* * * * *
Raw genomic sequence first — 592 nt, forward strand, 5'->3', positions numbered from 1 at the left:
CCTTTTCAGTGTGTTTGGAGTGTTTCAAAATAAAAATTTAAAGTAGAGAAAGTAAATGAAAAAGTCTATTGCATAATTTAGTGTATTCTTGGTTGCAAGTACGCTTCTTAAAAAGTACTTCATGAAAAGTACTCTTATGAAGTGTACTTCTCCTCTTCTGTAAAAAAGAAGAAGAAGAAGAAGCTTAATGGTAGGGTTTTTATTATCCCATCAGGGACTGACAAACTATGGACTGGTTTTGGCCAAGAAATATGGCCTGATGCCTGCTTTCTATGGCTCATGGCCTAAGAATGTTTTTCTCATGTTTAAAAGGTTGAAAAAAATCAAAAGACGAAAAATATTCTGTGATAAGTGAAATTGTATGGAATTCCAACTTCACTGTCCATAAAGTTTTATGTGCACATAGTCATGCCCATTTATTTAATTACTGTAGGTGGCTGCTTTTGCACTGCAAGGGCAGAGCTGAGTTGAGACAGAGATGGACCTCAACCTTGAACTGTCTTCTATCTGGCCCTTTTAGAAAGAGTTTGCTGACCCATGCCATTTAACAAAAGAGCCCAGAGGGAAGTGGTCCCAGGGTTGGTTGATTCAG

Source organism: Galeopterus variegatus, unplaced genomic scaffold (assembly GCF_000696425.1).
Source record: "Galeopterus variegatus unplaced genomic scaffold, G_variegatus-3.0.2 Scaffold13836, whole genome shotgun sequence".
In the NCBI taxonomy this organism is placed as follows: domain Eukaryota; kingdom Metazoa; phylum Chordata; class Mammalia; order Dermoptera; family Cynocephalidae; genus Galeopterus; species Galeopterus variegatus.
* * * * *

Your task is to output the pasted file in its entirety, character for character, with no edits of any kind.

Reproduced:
Raw genomic sequence first — 592 nt, forward strand, 5'->3', positions numbered from 1 at the left:
CCTTTTCAGTGTGTTTGGAGTGTTTCAAAATAAAAATTTAAAGTAGAGAAAGTAAATGAAAAAGTCTATTGCATAATTTAGTGTATTCTTGGTTGCAAGTACGCTTCTTAAAAAGTACTTCATGAAAAGTACTCTTATGAAGTGTACTTCTCCTCTTCTGTAAAAAAGAAGAAGAAGAAGAAGCTTAATGGTAGGGTTTTTATTATCCCATCAGGGACTGACAAACTATGGACTGGTTTTGGCCAAGAAATATGGCCTGATGCCTGCTTTCTATGGCTCATGGCCTAAGAATGTTTTTCTCATGTTTAAAAGGTTGAAAAAAATCAAAAGACGAAAAATATTCTGTGATAAGTGAAATTGTATGGAATTCCAACTTCACTGTCCATAAAGTTTTATGTGCACATAGTCATGCCCATTTATTTAATTACTGTAGGTGGCTGCTTTTGCACTGCAAGGGCAGAGCTGAGTTGAGACAGAGATGGACCTCAACCTTGAACTGTCTTCTATCTGGCCCTTTTAGAAAGAGTTTGCTGACCCATGCCATTTAACAAAAGAGCCCAGAGGGAAGTGGTCCCAGGGTTGGTTGATTCAG

Source organism: Galeopterus variegatus, unplaced genomic scaffold (assembly GCF_000696425.1).
Source record: "Galeopterus variegatus unplaced genomic scaffold, G_variegatus-3.0.2 Scaffold13836, whole genome shotgun sequence".
In the NCBI taxonomy this organism is placed as follows: domain Eukaryota; kingdom Metazoa; phylum Chordata; class Mammalia; order Dermoptera; family Cynocephalidae; genus Galeopterus; species Galeopterus variegatus.